However, the majority of the Chinese who came to Canada from the mid-19th century, up to the 1960s, were from Guangdong province where the dialect was spoken. When the Chinese Exclusion Act was repealed after the Second World War, the wives and children of these early immigrants were allowed to come to join their husbands and fathers. Many of this group were from peasant backgrounds, they were the Lao Huaqiao. Many of them ran businesses and later their children inherited them and continued and family cases.
In Canada if you don’t speak English or French it is most likely that you speak Chinese that is shown by the latest survey conducted by the Canadian government. Chinese has become and number 3 language in Canada and the amount of people using it is growing rapidly. According to Nouvelles d’Europe from 1996 to 2001, the population whose mother tongue is Chinese grew 18 percent and reached 870,000 – about 2.9 percent out of 31.4 million of the population in Canada, a rise 0.3 percent over the original Chinese proportion of 2.6 percent. (4)
Canada is a country of diversity. In addition to Aboriginal people and the founding British and French groups, there are a wide variety of ethnic groups represented in the Canadian population, including large numbers of German, Italian, Dutch, Ukrainian, Chinese, Black, and Indo-Pakistani people, among others (Kelly, 1995; Renaud & Badets, 1993). Around 10% of the adult population of Canada is minorities, and the figure is expected to rise in the future (Kelly, 1995). Such studies and researches contribute toward understanding and “promoting positive relations” among the varied ethnic groups from different geographical and cultural backgrounds who are now calling themselves Canadian. (6)
In 1990s more than half of the immigrants who came to the country with a business related purpose were from Hong Kong or Taiwan. In recent decades, however, most new Chinese Canadians have actually been middle-class rather than super-rich. Indeed, in the past 50 years, more than half the Chinese who have immigrated to Canada have been in white-collar occupations. They have tended to settle on the outskirts of big cities, mostly Toronto and Vancouver. The last national survey had shown that the Chinese population is around 920,000 right now and keeps on growing.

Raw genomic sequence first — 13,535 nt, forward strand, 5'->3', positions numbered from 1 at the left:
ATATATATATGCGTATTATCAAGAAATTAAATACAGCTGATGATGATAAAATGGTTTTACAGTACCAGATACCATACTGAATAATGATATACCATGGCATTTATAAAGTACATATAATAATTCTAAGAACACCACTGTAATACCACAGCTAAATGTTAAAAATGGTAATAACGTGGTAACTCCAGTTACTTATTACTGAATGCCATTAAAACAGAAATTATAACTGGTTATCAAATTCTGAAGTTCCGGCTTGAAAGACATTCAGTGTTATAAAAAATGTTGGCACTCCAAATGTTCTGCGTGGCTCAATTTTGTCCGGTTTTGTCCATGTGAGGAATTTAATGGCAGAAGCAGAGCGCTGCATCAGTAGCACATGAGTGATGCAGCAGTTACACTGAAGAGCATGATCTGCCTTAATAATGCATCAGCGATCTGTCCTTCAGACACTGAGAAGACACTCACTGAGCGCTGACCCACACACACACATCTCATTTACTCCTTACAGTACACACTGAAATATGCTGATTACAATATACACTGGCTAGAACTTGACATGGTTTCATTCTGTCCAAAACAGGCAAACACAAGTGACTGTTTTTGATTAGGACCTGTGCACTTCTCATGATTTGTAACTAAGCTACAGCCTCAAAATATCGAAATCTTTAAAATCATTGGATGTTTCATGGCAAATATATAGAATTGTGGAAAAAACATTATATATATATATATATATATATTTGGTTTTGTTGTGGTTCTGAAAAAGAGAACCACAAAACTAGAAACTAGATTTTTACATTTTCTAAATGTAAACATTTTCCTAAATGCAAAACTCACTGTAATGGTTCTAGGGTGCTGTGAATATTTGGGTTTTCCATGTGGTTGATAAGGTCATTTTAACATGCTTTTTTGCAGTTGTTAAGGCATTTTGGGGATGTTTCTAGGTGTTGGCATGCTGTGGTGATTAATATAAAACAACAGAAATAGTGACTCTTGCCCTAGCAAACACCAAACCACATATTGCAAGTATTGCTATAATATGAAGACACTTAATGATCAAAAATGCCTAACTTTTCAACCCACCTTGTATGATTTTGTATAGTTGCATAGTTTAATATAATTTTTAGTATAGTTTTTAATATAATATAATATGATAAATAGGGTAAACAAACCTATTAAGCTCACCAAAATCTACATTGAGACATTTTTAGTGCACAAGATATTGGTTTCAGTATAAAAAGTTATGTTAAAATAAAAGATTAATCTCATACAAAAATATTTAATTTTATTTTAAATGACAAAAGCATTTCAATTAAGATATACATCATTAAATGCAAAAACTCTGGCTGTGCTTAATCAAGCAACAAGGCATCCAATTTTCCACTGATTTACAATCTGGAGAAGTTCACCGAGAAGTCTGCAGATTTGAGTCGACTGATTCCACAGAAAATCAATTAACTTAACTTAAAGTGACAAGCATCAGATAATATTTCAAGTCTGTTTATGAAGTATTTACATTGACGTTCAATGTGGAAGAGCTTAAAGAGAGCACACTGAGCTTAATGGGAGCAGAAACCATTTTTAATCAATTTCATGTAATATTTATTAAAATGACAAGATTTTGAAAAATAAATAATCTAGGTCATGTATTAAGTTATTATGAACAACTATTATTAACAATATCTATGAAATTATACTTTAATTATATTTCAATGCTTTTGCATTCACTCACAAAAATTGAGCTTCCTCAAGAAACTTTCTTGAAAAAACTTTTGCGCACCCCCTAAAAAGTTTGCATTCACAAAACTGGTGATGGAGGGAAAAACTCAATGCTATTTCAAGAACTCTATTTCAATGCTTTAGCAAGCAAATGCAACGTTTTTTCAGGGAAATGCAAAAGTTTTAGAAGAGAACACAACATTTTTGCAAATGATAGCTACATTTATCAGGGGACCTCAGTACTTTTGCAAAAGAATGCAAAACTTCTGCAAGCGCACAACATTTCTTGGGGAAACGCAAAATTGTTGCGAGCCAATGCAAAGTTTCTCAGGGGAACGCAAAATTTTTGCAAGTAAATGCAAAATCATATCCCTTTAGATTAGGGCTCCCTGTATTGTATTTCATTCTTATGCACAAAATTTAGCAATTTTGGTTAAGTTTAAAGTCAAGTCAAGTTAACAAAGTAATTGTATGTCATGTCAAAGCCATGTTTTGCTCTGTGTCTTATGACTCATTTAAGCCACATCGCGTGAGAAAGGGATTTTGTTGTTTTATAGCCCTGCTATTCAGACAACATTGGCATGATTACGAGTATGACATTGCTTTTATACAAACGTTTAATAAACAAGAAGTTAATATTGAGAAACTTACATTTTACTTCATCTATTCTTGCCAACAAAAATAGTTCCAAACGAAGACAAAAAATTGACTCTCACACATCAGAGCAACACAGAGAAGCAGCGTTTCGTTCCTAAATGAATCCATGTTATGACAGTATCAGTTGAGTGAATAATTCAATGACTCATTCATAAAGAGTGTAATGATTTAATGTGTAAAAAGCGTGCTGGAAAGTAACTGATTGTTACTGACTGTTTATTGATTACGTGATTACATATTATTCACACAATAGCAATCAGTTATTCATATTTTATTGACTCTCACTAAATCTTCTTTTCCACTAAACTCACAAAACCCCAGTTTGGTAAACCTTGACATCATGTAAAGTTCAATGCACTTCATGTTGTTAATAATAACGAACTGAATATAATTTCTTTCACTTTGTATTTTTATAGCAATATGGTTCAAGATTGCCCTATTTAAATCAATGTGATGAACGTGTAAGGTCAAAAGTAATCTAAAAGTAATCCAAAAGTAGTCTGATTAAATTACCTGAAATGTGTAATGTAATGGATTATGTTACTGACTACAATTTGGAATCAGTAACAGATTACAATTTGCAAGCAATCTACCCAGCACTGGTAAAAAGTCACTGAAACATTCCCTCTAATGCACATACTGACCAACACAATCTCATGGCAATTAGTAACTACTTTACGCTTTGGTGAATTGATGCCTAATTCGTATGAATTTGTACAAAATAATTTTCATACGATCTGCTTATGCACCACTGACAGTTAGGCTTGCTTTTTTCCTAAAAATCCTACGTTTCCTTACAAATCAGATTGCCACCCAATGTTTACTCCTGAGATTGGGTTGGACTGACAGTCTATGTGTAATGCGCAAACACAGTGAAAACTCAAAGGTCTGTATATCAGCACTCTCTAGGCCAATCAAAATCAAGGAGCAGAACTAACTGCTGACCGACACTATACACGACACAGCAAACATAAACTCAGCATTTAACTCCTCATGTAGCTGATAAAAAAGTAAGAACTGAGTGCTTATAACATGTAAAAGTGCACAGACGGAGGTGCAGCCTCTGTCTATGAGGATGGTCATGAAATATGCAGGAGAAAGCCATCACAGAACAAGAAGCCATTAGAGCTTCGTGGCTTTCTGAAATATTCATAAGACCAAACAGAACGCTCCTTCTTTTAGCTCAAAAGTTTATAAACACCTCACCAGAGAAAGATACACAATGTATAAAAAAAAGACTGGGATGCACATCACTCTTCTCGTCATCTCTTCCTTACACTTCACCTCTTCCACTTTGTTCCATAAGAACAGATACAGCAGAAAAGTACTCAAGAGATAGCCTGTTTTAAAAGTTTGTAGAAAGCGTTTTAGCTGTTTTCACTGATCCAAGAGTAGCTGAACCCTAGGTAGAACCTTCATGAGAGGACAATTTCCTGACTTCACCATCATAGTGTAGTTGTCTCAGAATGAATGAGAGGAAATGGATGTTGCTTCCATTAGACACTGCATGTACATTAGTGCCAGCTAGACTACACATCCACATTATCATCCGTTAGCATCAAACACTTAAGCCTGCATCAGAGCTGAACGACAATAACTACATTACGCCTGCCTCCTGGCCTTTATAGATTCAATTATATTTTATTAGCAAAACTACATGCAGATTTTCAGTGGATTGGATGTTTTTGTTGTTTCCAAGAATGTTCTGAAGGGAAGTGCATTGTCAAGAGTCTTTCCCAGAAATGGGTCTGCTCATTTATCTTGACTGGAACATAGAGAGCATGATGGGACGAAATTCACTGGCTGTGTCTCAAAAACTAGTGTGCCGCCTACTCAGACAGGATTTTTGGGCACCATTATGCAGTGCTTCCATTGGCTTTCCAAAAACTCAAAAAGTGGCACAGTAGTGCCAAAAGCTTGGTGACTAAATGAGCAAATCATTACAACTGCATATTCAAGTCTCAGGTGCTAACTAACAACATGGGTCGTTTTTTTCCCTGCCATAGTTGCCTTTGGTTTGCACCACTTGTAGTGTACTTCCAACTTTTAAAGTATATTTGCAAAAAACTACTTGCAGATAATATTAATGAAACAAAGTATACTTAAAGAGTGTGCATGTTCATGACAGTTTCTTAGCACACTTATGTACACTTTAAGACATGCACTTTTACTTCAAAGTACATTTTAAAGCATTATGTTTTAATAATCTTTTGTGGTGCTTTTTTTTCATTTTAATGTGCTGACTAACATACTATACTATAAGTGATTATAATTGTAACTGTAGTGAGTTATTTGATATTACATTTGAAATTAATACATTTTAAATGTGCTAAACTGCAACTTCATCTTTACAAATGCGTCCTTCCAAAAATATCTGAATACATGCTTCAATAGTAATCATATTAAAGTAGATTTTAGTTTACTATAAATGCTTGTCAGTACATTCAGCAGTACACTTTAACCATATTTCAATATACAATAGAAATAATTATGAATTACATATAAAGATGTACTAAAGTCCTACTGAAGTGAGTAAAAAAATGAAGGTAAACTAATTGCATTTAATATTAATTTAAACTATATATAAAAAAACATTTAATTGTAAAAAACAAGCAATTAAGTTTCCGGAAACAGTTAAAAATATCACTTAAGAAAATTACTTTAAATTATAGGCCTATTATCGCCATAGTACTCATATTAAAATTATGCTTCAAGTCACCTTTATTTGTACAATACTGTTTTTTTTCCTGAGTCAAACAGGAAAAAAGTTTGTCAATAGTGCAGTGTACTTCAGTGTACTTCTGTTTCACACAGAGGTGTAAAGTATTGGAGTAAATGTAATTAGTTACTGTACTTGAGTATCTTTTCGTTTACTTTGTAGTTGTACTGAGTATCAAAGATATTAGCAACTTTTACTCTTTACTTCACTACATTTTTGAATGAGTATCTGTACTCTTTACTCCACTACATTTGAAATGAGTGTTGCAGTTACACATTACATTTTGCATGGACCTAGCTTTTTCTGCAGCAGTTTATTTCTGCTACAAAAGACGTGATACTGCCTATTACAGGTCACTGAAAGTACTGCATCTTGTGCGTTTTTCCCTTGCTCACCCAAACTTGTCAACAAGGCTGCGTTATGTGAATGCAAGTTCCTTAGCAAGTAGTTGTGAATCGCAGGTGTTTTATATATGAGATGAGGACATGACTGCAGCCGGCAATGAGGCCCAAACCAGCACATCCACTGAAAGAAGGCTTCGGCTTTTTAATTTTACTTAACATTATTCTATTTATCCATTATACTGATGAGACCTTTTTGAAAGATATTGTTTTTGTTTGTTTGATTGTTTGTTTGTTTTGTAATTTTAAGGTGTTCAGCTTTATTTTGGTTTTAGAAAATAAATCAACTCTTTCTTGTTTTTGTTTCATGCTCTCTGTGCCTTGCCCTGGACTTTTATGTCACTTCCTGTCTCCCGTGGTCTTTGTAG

The appearance of Chinese Diaspora was one of the great events in the modern Canadian history, and the story of its sojourners and migrant workers was one of “pain, courage, and enterprise”. Immigration is a very important aspect in the development of the country because it brings diversity, and Canada is the best example of this. Because highly educated and upwardly mobile, the recent arrivals have transformed and will keep transforming the Canadian society.
Chinese Canadian Genealogy, http://www.vpl.ca/ccg/
Wikipedia – free encyclopedia http://en.wikipedia.org/wiki/Chinese_Canadian Chinese Canadian
By “People Daily” online, Chinese becomes #3 language in Canada http://english.people.com.cn/200403/01/eng20040301_136199.shtml
http://www.cpa.ca/cjbsnew/1996/ful_edito.html Multiculturalism in Canada: Context and Current Status VICTORIA M. ESSES and R.C. GARDNER, University of Western Ontario
http://www.cbc.ca/newsinreview/oct%2099/Boat%20People/Chi-Can.html, News Review, Chinese’s Boat People: Human Cargo
Encyclopedia Entry for Chinese Canadian,
7. Pan, Lynn, The Encyclopedia of the Chinese Overseas, Cambridge, Mass.: Harvard University Press, 1999.
8. Suchen Lin, Christine, Hua Song: Stories of the Chinese Diaspora Long River Press; Bilingual edition (April 2005).